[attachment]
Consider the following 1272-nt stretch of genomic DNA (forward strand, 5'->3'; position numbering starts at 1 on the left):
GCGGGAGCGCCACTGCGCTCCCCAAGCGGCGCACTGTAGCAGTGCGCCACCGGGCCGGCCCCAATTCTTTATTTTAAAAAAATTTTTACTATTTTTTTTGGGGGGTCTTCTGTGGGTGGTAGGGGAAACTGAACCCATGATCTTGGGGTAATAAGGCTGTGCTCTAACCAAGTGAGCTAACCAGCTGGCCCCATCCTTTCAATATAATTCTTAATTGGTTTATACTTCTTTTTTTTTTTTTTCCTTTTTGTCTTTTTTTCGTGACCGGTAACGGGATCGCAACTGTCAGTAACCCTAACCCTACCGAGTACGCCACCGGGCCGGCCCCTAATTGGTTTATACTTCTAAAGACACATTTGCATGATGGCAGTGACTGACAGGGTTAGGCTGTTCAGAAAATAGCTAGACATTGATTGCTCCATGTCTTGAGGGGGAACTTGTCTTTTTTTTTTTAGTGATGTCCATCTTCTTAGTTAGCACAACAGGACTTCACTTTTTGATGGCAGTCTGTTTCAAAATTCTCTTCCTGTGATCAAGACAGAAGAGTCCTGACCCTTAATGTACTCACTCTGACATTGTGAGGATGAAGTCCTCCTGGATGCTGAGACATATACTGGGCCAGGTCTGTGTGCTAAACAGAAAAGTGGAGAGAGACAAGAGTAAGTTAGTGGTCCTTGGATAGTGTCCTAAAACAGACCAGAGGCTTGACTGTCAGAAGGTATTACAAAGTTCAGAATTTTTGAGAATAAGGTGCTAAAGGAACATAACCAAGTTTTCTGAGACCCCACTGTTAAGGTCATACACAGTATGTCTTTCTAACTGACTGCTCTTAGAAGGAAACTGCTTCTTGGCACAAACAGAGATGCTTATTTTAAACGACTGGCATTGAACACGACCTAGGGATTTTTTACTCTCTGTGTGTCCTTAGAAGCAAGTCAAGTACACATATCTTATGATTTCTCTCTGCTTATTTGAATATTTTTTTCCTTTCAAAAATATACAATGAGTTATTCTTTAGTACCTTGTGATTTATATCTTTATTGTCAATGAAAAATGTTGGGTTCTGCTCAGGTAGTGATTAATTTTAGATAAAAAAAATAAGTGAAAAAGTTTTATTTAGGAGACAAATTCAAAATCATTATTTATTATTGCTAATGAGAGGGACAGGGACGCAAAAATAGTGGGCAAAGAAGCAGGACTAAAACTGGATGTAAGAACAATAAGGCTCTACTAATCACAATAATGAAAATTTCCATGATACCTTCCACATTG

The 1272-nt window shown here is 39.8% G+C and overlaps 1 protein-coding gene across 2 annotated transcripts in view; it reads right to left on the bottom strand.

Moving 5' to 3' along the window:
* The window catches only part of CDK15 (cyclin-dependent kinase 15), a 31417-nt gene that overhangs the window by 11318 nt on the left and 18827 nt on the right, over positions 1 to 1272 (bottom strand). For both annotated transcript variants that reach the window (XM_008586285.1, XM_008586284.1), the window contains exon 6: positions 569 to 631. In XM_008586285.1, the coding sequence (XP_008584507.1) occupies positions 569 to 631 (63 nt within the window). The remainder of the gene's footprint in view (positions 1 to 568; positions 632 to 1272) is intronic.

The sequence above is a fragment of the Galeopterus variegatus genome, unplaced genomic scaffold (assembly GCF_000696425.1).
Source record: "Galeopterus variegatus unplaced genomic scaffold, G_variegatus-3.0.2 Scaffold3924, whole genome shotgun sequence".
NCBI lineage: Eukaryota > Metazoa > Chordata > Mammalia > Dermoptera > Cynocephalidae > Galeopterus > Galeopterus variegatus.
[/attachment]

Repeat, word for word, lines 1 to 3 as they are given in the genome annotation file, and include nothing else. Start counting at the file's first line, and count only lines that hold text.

Consider the following 1272-nt stretch of genomic DNA (forward strand, 5'->3'; position numbering starts at 1 on the left):
GCGGGAGCGCCACTGCGCTCCCCAAGCGGCGCACTGTAGCAGTGCGCCACCGGGCCGGCCCCAATTCTTTATTTTAAAAAAATTTTTACTATTTTTTTTGGGGGGTCTTCTGTGGGTGGTAGGGGAAACTGAACCCATGATCTTGGGGTAATAAGGCTGTGCTCTAACCAAGTGAGCTAACCAGCTGGCCCCATCCTTTCAATATAATTCTTAATTGGTTTATACTTCTTTTTTTTTTTTTTCCTTTTTGTCTTTTTTTCGTGACCGGTAACGGGATCGCAACTGTCAGTAACCCTAACCCTACCGAGTACGCCACCGGGCCGGCCCCTAATTGGTTTATACTTCTAAAGACACATTTGCATGATGGCAGTGACTGACAGGGTTAGGCTGTTCAGAAAATAGCTAGACATTGATTGCTCCATGTCTTGAGGGGGAACTTGTCTTTTTTTTTTTAGTGATGTCCATCTTCTTAGTTAGCACAACAGGACTTCACTTTTTGATGGCAGTCTGTTTCAAAATTCTCTTCCTGTGATCAAGACAGAAGAGTCCTGACCCTTAATGTACTCACTCTGACATTGTGAGGATGAAGTCCTCCTGGATGCTGAGACATATACTGGGCCAGGTCTGTGTGCTAAACAGAAAAGTGGAGAGAGACAAGAGTAAGTTAGTGGTCCTTGGATAGTGTCCTAAAACAGACCAGAGGCTTGACTGTCAGAAGGTATTACAAAGTTCAGAATTTTTGAGAATAAGGTGCTAAAGGAACATAACCAAGTTTTCTGAGACCCCACTGTTAAGGTCATACACAGTATGTCTTTCTAACTGACTGCTCTTAGAAGGAAACTGCTTCTTGGCACAAACAGAGATGCTTATTTTAAACGACTGGCATTGAACACGACCTAGGGATTTTTTACTCTCTGTGTGTCCTTAGAAGCAAGTCAAGTACACATATCTTATGATTTCTCTCTGCTTATTTGAATATTTTTTTCCTTTCAAAAATATACAATGAGTTATTCTTTAGTACCTTGTGATTTATATCTTTATTGTCAATGAAAAATGTTGGGTTCTGCTCAGGTAGTGATTAATTTTAGATAAAAAAAATAAGTGAAAAAGTTTTATTTAGGAGACAAATTCAAAATCATTATTTATTATTGCTAATGAGAGGGACAGGGACGCAAAAATAGTGGGCAAAGAAGCAGGACTAAAACTGGATGTAAGAACAATAAGGCTCTACTAATCACAATAATGAAAATTTCCATGATACCTTCCACATTG

The 1272-nt window shown here is 39.8% G+C and overlaps 1 protein-coding gene across 2 annotated transcripts in view; it reads right to left on the bottom strand.